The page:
We have been traveling now for 20-something days. If you’ve been following the blog, you are aware that we left the US and flew to London, England. After spending a week or so traveling around England we crossed the channel to France. After about a week in France we took a train directly north to the Netherlands, from where we also visited Belgium.

And I had a thought. And this thought is for those of you who have expressed that you “wish you were joining us” or who “want to travel abroad someday”. Pay close attention, this is for you.

Of the four countries we have traveled in thus far, we picked what I could best- compare to a beginner, intermediate, and advanced experience.


Beginners, listen up! If you are an American first time overseas traveler, England is for you. The UK is brilliant! There are many things to see and do, “something for everyone” from the castle-connoisseur to the ancient history sites dating back to early paganism such as Stonehenge. Also, there are plenty of colloquialisms and different uses of familiar words, thereby eliminating some of the expected stressors of international travel.

One thing you’ll notice in England is that everything is written in English, for the most part. Need to read a menu? No problem. Wondering which train or carriage [bus] to take? No worries! Look at the brochure or the sign at the stop. Wondering how to use the ATM? Again, no big deal because you can read it in English. Are you lost? While possibly unnerving, you will have no difficulty in eventually finding your way because you can ask someone, compare the landmark you are standing near with the one on the map. It’s brilliant, really.


Concerned that this may not be “authentic” enough? Trust me, there are still plenty of new experiences to be had. For example, the architecture is very different from what we Americans are accustomed to. There are gorgeous cobblestone streets, old buildings and monuments, castles and spires galore! There are many icons that you have always heard about and wanted to see, yet perhaps never realized where they were? Now you can go see them in “the comfort of a familiar language”.

And by the way, see how many days it takes you to get accustomed to the flow of traffic [don’t know that I really did].


Intermediate traveler? You may enjoy taking on the Netherlands or Belgium. It can be a bit tricky here because many signs are in Dutch or whatever. This ups the anty, if you will, at locations like the train station. It also makes reading street signs, directions, menus, ATM’s, or any other informational tidbit nearly impossible unless you can pick out the cognates, of which there are a few. However, once you get up the nerve to ask someone for directions or other assistance, lo and behold, they speak English! You might feel a bit meek, as did I, but upon realizing that communication was indeed possible, a huge relief washed over me. English! It was a wonderful welcome after spending time in France.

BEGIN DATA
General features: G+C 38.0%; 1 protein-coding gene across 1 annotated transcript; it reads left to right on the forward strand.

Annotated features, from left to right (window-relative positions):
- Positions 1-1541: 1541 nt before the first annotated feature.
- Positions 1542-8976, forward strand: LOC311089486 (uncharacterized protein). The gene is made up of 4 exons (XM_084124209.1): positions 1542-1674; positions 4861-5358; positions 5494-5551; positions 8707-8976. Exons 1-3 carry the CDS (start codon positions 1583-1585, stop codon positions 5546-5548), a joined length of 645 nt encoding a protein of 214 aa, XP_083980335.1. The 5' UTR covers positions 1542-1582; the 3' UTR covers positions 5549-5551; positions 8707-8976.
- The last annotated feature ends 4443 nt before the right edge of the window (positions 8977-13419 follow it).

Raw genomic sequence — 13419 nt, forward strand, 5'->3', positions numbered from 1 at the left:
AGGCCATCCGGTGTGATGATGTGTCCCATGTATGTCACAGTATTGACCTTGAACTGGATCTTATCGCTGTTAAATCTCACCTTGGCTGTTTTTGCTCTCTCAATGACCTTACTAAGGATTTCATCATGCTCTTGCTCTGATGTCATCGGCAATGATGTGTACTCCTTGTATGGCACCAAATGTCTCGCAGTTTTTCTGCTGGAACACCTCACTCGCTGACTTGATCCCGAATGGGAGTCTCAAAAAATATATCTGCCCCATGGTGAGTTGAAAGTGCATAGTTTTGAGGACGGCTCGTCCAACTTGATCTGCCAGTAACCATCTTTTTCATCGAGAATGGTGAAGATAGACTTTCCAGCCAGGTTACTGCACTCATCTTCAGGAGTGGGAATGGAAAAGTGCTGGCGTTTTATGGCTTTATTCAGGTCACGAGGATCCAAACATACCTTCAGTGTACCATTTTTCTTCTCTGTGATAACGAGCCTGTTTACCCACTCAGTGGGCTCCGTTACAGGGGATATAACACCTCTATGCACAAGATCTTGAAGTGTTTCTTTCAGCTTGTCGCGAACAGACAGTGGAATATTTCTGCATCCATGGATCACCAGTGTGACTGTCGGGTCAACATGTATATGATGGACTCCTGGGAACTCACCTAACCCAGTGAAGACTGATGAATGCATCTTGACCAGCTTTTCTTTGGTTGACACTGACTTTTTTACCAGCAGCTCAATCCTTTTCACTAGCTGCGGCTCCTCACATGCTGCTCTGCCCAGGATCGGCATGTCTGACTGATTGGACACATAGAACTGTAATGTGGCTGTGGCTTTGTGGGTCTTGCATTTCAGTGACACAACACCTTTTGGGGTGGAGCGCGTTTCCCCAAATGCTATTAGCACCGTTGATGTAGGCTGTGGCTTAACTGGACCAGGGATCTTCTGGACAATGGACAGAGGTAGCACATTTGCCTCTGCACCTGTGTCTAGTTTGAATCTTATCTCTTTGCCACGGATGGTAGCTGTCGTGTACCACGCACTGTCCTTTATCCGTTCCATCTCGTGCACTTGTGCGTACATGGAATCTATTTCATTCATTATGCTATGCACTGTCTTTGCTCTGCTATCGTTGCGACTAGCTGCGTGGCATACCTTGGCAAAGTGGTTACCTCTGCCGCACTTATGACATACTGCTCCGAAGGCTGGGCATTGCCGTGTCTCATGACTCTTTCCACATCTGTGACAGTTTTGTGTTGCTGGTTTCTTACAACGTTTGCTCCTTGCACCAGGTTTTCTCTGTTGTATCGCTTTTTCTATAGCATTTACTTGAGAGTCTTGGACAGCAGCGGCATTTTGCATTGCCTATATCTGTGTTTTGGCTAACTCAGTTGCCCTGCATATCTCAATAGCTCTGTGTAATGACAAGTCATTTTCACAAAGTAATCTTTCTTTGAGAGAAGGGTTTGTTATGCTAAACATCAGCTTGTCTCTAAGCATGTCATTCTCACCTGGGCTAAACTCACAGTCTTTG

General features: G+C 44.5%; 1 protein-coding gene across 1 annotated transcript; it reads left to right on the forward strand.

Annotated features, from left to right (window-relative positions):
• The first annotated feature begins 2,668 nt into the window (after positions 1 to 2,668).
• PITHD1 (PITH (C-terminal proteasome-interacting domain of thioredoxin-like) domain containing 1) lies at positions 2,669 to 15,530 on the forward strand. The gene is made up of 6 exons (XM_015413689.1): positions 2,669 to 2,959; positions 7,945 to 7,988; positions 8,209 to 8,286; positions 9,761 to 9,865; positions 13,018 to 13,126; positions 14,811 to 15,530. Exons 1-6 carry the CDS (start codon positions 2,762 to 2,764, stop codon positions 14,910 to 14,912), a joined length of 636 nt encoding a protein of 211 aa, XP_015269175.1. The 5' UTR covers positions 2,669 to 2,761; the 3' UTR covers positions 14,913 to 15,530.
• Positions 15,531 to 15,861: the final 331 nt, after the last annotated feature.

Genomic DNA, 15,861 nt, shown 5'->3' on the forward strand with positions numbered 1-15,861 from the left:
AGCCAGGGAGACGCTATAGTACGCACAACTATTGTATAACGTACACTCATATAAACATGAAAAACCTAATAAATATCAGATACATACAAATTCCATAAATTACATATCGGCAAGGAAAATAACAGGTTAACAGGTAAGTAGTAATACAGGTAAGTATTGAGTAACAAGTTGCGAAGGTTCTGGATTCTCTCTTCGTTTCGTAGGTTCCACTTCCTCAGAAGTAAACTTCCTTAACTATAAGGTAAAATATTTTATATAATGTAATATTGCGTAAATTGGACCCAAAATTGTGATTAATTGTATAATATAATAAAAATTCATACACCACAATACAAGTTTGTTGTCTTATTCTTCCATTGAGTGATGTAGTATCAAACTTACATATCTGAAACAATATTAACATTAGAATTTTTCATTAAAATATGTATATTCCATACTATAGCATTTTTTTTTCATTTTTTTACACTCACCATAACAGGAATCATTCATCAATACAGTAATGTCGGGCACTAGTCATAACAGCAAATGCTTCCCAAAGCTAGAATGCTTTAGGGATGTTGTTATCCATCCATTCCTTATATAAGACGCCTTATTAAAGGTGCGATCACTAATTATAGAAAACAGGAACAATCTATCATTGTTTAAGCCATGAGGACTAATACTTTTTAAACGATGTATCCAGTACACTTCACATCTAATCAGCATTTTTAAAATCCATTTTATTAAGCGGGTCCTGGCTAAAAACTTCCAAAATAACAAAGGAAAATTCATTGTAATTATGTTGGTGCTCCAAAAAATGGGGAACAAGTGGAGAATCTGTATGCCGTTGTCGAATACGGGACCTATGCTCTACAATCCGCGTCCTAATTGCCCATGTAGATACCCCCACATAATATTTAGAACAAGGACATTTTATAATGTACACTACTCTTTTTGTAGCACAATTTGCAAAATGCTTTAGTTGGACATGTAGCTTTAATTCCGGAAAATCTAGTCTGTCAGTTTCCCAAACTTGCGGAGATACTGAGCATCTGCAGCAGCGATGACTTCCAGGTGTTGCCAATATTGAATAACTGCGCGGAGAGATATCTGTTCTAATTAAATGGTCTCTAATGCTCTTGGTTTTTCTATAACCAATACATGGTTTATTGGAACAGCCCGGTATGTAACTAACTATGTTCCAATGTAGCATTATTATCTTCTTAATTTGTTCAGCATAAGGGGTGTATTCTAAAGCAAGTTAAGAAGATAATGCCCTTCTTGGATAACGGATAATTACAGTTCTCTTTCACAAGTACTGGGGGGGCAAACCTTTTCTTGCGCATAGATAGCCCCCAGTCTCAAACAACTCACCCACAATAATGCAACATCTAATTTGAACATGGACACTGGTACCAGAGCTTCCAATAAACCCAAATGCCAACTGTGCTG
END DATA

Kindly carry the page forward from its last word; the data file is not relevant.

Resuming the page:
Which brings us to…


Advanced travelers. France is for you. Are you interested in encountering a foreign language and quizzical looks when you ask for help? Go to France. Do you want as little help as possible when trying to decipher directions in maps printed in French? Go to France. Do you want to feel lucky to be able to get yourself to the metro station when few people speak English and those who do, use it sparingly? Definitely go to France.

And by the way, I don’t mean that you should stay in the nicer hotels with concierge’s who want to help you and do so in English. I don’t mean go to the Louvre and ask the trilingual people sitting at the information desk. That doesn’t count.

I mean really, go to the citizens grocery store or mall. Go to a small cafe.

Try to ask the metro-attendant in a small suburb of France, who really gains nothing by helping you, “Parles vous Anglais o Espanol?”

Non” he may state with a smirk.

To the people behind you, clearly not Americans, but also from out of the country, he may respond to the same query “A leetel” [a little].

Yes, being in France -as an American, I should qualify at least-feels like an advanced sort of opportunity.

Of course, in any country you are likely to find varying degrees of kindness and helpfulness. Take for example the other night in Amsterdam. Walking around the canal-zone, popping our heads in windows, and enjoying the vistas while casually looking for a place to eat an inexpensive dinner. We ended up wandering by a mannequin dressed in the Traditional clothingtraditional dutch outfit -which I had seen the previous night but did not take a photo- so this time I stopped and made it a point to get a photo with the intriguing mannequin dutch-girl. A kind woman standing nearby offered to take the photo for us, thereby striking up a conversation. Ultimately we went inside this little restaurant where her daughter just started working that serves typical dutch food [which the Dutch will be sure to remind you is “winter fair”]. We ended up hanging out together and chatting it up as they sipped cappuccinos while we enjoyed our typical dutch meal, which was comfort food at it’s best; meat and potatoes. It was definitely the type of moment I invite and welcome and look forward to happening more as we continue on our adventure.


ps. The food was awesome! Vegetables are mixed-in with theStampot, stampoot? homemade mashed potatoes, who knew? Brilliant idea. And the meat is deliciously impressive, wonderfully textured and with perfectly scrumptious gravy.


I realized -according to the scale above- I just may be most comfortable at the “intermediate” level, for now. Which kind of traveler are you?


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